Comprehensive Assessment Tracking System

Learning Students' Names

Monday, October 20, 2014 to Friday, December 12, 2014
Abstract: 

Although students do a lot of small group work (and participate in class discussions), they often don’t know each other’s names – sometimes not even those of their own groups. At the end of the semester, students still ask me who “so and so” is so they can return peer reviewed papers.

During the second half of Fall 2014, I taught a F2F 8-week ENG102 course. To encourage students to learn each other’s names (and help me remember them more quickly), the first class session was spent getting to know each other. After a brief review of major policies, we did a Circle Name Game and Group Puzzle-Solving (see attachment).

Not only did I memorize all my students’ names on the first day, showing my students I care about them, but they also learned each other’s names. Only once all semester did a student ask who “so and so” was. Furthermore, students seemed much more engaged and collaborative throughout the semester. In fact, it was the first semester students stayed after completing peer reviews to talk personally with the writers to explain their comments on essays.

Division/Department: 
Completed Full Cycle: 
Yes
Course Number: 
ENG102
AttachmentSize
File cats-games-attachment.docx11.62 KB

Comments

PETAA00009's picture
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Jennifer - I really like this CATS for several reasons. First, I so agree that learning your students' name early on helps to build relationships of respect as well as cultivate community - both crucial to student learning. Second, you resolved your concern regarding this with an innovative games approach. Well done!

rom2024990's picture
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The first name game was very complex for me, but the second game was more stable for me. I also have a suggestion of using a sitting chart or have each student that answer a question to give thier name 1st prior to answering the question.

Thanks

Romanie

jenqo14611's picture
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Romanie - You're right: the first activity is complicated. That's actually, I think, what helped everyone learn each other's names.

Using a seating chart is definitely helpful for us to remember names, but how do you think we could use seating charts to help students learn each other's names? I would love to incorporate more ways to help students remember their classmates' names.

Thanks for your feedback!

BROAA00004's picture
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Jennifer, you are right, learning their names is very important, it conveys respect to the students. I focus on doing this intensely the first couple of weeks and I have students indicate appreciation.

SYLCN00001's picture
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Hi Jennifer,

Creating a comfortable learning environment for everyone starts on Day 1 and I think your two strategies for learning names is great. I may "steal" your idea this semester, because learning student names is also a challenging task for me, especially when you consider how many students we could potentially have (5 classes x 30 students) per semester.  Thank you for sharing.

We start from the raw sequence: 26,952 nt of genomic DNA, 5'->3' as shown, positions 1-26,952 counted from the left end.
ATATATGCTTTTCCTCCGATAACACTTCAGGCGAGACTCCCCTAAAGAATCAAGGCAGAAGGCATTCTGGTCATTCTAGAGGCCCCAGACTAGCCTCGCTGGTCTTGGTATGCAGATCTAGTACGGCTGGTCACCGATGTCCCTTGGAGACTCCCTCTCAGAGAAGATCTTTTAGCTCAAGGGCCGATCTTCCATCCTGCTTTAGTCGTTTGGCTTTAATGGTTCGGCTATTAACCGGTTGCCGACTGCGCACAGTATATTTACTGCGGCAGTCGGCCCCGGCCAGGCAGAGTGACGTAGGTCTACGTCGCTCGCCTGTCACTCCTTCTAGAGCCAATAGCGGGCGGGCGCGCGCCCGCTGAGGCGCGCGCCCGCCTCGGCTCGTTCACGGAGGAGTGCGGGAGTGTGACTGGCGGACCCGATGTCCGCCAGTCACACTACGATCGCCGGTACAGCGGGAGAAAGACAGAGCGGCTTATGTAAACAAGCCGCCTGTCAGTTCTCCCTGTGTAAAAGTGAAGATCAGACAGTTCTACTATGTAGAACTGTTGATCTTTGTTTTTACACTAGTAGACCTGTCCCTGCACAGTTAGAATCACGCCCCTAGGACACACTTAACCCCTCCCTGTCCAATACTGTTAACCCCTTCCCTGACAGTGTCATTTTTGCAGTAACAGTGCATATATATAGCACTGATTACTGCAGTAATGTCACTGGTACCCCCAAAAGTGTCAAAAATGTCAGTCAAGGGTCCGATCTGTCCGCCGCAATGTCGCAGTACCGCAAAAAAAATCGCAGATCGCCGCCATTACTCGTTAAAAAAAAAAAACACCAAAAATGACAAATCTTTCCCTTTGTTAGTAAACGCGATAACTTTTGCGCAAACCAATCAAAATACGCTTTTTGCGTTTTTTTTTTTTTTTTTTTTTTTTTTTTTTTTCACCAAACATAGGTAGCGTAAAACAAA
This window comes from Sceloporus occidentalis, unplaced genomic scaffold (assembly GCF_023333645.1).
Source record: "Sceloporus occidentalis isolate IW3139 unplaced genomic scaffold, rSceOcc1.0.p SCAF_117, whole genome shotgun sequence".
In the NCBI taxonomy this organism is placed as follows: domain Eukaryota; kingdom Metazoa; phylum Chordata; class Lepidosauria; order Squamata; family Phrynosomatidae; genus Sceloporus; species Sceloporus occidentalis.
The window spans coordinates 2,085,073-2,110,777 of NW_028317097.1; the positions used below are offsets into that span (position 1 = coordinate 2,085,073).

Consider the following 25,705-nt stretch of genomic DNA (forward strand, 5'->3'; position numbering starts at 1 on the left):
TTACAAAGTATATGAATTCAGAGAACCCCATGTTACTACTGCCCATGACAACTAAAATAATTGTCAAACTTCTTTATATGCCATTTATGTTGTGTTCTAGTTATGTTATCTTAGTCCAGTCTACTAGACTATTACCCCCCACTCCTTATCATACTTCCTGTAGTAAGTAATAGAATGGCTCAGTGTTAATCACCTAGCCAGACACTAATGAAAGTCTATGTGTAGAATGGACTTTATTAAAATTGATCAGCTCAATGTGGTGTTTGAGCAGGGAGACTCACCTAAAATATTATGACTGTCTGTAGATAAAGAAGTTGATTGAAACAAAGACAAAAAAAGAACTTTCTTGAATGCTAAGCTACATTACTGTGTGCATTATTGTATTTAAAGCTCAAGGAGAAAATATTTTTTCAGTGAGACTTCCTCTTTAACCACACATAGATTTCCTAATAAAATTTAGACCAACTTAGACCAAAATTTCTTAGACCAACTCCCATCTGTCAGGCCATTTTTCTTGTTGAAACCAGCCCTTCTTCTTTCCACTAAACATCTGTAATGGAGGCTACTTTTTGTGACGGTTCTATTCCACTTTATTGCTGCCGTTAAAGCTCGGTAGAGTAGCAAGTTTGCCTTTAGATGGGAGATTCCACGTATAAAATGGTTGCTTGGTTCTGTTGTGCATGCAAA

Sylvia

valaa00005's picture
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We like the idea of associating games with learning names -  it's really needed.  We feel that the evidence could be quantifiable if an English assignment was set associated with the activity.  For example, for the first project, students would be required to write a  paragraph to identify commonalities, differences, interests, and observations about their fellow classmate/s.  

Valerie and Meha 

jenqo14611's picture
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Mistake post. Sorry.

kapoor's picture
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Im so glad I saw this before the first day of class Im going to try this as well. Great idea!!!

HEA2156907's picture
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Jennifer, 

This is great.  A simple idea that can have a huge impact on classroom environment.  I have a hard time with student names, especially in my hybrid or fast-track classes.  I'm glad you saw great results with this.

JEN2079436's picture
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Thank you for the group-puzzle solving. I did the name circle, and it worked really well. I am glad to have an additional tool.

son2154892's picture
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I have the students perform activities on the first day of class, but I have not focused on having the students learn each others' names.  I am going to incorporate one of your activities and place more focus on name learning.  I agree that students work with each other better when they get to know each other.

sha2182656's picture
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I love the circle name game. It is engaging and inclusive for all students. It provides reinforcement for the instructor to learn student names. It also acts as an ice breaker to allow the students to learn their peers.

The Group-Puzzle solving activity: Is the activity something you supply for the groups or do they come up with their own group-puzzle solving topic?

ern2136765's picture
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As a music teacher, I do a rhythm chant keeping the steady beat with a name game to learn   the new names. There is lots of repitition so that each student that is in the circle has an opportunity to say it as a solo  and then all the students have to say all the names as well. I assess through observation. This helps me as well as all my students know  each others' names.